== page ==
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Early Eocene Arctic volcanism from carbonate-metasomatized mantle

Day, James M. D.; Pearson, D. Graham; Kjarsgaard, Bruce A.; Barker, Abigail K.; Nowell, Geoff M.; Joyce, Nancy; Lowry, David; Sarkar, Chiranjeeb; Harrison, Christopher

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James M. D. Day

D. Graham Pearson

Bruce A. Kjarsgaard

Abigail K. Barker

Nancy Joyce

David Lowry

Chiranjeeb Sarkar

Christopher Harrison


Melilitite, nephelinite, basanite, and alkali basalt, along with phonolite differentiates, form the Freemans Cove Complex (FCC) in the south-eastern extremity of Bathurst Island (Nunavut, Canada). New 40Ar/39Ar chronology indicates their emplacement between ~ 56 and ~ 54 million years ago within a localized extensional structure. Melilitites and nephelinites, along with phonolite differentiates, likely relate to the beginning and end phases of extension, whereas alkali basalts were emplaced during a main extensional episode at ~ 55 Ma. The melilitites, nephelinites, and alkali basalts show no strong evidence for significant assimilation of crust, in contrast to some phonolites. Partial melting occurred within both the garnet- and spinel-facies mantle and sampled sources with He, O, Nd, Hf, and Os isotope characteristics indicative of peridotite with two distinct components. The first, expressed in higher degree partial melts, represents a relatively depleted component (“A”; 3He/4He ~ 8 RA, εNdi ~ + 3 εHfi ~ + 7, γOsi ~ 0). The second was an enriched component (“B” 3He/4He < 3 RA, εNdi < – 1 εHfi < + 3, γOsi > + 70) sampled by the lowest degree partial melts and represents carbonate-metasomatized peridotite. Magmatism in the FCC shows that rifting extended from the Labrador Sea to Bathurst Island and reached a zenith at ~ 55 Ma, during the Eurekan orogeny. The incompatible trace-element abundances and isotopic signatures of FCC rocks indicate melt generation occurred at the base of relatively thin lithosphere at the margin of a thick craton, with no mantle plume influence. FCC melt compositions are distinct from other continental rift magmatic provinces worldwide, and their metasomatized mantle source was plausibly formed synchronously with emplacement of Cretaceous kimberlites. The FCC illustrates that the range of isotopic compositions preserved in continental rift magmas are likely to be dominated by temporal changes in the extent of partial melting, as well as by the timing and degree of metasomatism recorded in the underlying continental lithosphere.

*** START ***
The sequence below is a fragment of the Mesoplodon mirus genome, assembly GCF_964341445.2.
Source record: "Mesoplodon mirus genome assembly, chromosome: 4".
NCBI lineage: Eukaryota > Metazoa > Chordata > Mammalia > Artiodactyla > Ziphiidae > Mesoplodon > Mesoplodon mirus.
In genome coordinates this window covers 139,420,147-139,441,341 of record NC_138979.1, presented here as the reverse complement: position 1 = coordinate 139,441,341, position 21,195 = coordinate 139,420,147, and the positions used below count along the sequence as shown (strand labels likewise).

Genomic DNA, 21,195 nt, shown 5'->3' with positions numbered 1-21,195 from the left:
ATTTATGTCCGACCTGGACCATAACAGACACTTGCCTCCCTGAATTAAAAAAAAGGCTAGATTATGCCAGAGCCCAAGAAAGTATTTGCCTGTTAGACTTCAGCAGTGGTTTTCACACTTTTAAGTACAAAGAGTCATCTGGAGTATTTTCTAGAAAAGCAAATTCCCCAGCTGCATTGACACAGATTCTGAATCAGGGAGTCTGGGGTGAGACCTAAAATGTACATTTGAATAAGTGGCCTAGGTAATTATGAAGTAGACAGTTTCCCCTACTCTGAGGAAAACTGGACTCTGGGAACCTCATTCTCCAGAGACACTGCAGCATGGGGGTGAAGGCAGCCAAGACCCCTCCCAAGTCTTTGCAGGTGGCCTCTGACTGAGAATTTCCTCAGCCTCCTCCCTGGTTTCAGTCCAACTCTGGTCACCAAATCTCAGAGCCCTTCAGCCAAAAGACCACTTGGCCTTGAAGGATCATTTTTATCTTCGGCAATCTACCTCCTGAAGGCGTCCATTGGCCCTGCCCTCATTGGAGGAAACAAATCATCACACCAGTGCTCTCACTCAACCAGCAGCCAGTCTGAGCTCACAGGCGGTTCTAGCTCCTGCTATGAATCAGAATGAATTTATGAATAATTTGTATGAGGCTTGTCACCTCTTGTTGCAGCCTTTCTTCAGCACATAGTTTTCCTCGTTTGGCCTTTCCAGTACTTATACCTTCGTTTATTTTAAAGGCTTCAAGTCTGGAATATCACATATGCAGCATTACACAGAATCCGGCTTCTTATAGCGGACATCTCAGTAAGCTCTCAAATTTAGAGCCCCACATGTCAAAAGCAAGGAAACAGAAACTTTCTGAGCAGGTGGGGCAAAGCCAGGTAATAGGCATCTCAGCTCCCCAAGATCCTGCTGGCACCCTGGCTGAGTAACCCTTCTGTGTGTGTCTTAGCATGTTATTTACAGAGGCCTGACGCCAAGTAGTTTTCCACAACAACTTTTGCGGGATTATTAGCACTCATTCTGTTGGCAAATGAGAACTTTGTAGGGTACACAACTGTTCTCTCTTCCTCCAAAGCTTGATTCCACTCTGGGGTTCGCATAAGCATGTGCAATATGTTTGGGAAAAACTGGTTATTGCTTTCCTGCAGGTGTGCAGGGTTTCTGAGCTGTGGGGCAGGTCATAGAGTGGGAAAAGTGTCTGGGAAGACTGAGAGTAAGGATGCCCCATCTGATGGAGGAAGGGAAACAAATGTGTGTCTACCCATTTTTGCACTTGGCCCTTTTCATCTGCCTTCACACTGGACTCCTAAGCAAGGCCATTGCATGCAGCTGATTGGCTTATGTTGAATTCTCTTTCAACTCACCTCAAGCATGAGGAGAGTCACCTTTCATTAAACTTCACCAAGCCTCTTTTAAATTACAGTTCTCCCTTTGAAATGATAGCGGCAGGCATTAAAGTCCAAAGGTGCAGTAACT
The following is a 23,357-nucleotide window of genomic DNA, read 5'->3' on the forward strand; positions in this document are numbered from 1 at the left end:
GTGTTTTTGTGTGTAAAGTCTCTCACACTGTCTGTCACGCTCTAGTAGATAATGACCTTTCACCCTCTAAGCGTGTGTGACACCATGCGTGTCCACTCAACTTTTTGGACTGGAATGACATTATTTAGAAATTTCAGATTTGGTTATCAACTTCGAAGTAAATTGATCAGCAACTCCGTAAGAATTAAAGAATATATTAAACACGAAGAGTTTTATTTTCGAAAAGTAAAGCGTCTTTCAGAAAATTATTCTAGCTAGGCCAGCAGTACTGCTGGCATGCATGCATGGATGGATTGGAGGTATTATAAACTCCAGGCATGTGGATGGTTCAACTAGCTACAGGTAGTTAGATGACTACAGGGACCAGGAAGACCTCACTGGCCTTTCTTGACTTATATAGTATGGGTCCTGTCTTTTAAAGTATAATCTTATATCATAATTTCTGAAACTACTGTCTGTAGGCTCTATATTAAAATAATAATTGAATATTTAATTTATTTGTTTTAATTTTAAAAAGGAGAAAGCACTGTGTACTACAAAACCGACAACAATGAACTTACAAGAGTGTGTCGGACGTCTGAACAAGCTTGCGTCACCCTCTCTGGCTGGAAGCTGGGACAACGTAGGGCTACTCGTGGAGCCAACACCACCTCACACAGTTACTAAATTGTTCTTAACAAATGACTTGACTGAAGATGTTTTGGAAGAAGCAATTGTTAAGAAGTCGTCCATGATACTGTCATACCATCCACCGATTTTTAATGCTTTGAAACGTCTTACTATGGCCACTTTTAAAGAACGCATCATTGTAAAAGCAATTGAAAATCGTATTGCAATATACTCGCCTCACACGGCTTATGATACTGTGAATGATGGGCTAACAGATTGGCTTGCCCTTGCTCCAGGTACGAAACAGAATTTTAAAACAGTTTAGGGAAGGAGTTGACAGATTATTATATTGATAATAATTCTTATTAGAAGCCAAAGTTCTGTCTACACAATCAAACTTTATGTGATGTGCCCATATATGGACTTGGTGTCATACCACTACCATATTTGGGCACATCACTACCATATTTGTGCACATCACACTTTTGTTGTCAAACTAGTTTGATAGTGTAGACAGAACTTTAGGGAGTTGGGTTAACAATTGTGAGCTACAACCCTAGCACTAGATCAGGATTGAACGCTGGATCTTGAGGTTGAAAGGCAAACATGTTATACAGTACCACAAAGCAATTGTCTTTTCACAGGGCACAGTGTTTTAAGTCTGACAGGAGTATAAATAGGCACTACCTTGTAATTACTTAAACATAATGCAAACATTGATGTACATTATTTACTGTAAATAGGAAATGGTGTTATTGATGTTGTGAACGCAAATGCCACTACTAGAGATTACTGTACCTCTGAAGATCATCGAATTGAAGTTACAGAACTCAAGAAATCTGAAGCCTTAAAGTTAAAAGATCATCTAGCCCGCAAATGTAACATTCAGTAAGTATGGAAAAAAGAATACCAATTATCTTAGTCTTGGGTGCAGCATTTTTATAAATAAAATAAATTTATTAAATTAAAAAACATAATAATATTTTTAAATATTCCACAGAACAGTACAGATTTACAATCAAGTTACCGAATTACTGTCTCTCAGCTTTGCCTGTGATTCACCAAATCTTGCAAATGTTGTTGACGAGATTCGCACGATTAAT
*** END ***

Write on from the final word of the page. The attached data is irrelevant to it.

Day, J. M. D., Pearson, D. G., Kjarsgaard, B. A., Barker, A. K., Nowell, G. M., Joyce, N., …Harrison, C. (2023). Early Eocene Arctic volcanism from carbonate-metasomatized mantle. Contributions to Mineralogy and Petrology, 178(12), 91.

Journal Article Type Article
Acceptance Date Oct 15, 2023
Online Publication Date Nov 20, 2023
Publication Date 2023
Deposit Date Nov 29, 2023
Publicly Available Date Nov 29, 2023
Journal Contributions to Mineralogy and Petrology
Print ISSN 0010-7999
Publisher Springer
Peer Reviewed Peer Reviewed
Volume 178
Issue 12
Pages 91
Keywords O–Sr–Nd–Hf–Os Isotopes, Ar–Ar geochronology, Rifting, Arctic, Eurekan
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